Small businesses possess all kinds of data that are virtual gold for cyber thieves, including Social Security numbers, credit card numbers, dates of birth, banking account information, and health insurance information.

In the last article, we suggested four ways that small businesses can lower the risk of getting hacked by a cyber criminal.  We’ll offer four more in this edition.

It is crucial to keep in mind, however, that small companies with strong and numerous safeguards in place still fall prey to cyber crime.  This is not surprising, given the fact that even large corporations with security budgets in the millions of dollars are attacked routinely.

Protect your online bank account from cyber crime

Consumer advice guru Clark Howard recommends that small businesses have a single computer dedicated solely to online banking.  Doing so will lower the risk of the business’ bank account getting hacked because it limits the computer’s potential exposure to malware, which is a main way cyber crooks can gain access to the hard drive.

Another method to fight against cyber theft is by using software that recognizes patterns of bank use over time and helps prevent fraud.  According to USA Today, there is an app that will send a text message to an employee’s smartphone to ask for permission before executing any suspicious transactions.

Banking security is a big deal, because a company does not enjoy the same protections afforded to a private individual.  Losses can be huge and difficult, if not impossible, to recoup.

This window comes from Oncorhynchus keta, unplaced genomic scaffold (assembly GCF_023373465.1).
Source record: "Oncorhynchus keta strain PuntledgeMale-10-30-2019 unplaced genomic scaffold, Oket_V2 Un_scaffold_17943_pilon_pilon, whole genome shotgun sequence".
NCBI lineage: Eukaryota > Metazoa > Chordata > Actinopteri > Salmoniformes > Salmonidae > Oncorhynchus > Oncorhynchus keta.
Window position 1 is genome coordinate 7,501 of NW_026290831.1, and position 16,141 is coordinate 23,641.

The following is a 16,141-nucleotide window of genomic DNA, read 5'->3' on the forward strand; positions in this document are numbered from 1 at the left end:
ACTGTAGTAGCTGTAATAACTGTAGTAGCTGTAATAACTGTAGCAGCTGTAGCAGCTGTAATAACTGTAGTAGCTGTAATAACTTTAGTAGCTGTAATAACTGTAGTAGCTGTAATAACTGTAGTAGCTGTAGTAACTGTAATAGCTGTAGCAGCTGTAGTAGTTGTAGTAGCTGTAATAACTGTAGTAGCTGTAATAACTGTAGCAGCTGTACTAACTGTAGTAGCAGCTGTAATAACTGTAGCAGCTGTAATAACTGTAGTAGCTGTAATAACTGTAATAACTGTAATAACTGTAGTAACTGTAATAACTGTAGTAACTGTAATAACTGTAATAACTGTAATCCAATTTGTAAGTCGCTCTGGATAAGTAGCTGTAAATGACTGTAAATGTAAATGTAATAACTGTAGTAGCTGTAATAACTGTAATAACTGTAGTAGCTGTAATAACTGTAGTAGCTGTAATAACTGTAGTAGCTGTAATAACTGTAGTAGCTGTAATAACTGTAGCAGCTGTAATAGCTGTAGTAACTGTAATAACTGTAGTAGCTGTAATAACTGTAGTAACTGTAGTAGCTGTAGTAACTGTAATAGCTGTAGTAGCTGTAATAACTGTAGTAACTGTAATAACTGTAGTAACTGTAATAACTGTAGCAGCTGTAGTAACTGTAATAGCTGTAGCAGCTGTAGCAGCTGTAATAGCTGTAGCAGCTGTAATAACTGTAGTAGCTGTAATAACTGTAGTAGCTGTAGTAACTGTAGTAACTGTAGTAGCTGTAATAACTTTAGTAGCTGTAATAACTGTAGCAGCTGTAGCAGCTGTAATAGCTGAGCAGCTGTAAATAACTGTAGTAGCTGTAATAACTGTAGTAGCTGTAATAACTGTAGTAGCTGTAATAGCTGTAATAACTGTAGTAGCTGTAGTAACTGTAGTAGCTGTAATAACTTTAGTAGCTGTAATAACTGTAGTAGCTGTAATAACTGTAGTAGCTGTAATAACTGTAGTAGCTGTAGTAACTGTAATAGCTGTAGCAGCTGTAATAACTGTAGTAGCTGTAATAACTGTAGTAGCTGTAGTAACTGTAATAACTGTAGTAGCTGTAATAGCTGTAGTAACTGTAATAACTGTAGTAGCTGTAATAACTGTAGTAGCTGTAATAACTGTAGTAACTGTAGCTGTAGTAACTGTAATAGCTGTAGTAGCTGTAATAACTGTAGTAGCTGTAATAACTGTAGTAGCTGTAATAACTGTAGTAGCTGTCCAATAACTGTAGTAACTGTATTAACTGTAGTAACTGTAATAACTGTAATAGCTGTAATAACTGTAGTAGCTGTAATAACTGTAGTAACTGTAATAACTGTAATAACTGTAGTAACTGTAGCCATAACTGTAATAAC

Encrypt hard drives

If a computer is lost or stolen, the data will be much safer if it is encrypted.  Basically, this means that data cannot be easily viewed by someone who doesn’t have rights to it.  While it is impossible to protect the data 100%, encryption does makes the cyber criminal’s job much harder.

Lock mobile devices

Smartphones are an integral part of many small businesses.  Because they can hold sensitive and proprietary information, it is critical to include them in cyber security precautions.  Be sure to put a password lock on your mobile phone.  Additionally, Businessweek reports that remote wipe services exist that allow the owner to remove data from a smartphone that is no longer in the owner’s possession.

Keep computer software updated

A very simple way to reduce the likelihood of a cyber attack is by keeping server and workstation computers’ operating system (OS) software up-to-date.  Software makers frequently update their OS in order to combat newly discovered security holes.

Antivirus software should also be regularly updated with the latest virus definitions.  The network and software can be configured to automatically push out the updates to all the company’s computers.

Running old OS and antivirus software is akin to putting a “Welcome” mat at the front door for a cyber thief.  Implement a system to ensure this does not happen.

Get business insurance

Cyber crooks are sophisticated, and even vigilant small businesses become cyber attack victims.  Small business owners must recognize the limits of taking preventative measures against actions that are not entirely preventable.

Business insurance that specifically covers Internet and digital theft and hacking, known as cyber liability insurance or sometimes Internet insurance, is crucial to protect the company.  It can guard against all sorts of first party and third party issues, and compensate for losses inflicted by cyber criminals that could otherwise be catastrophic.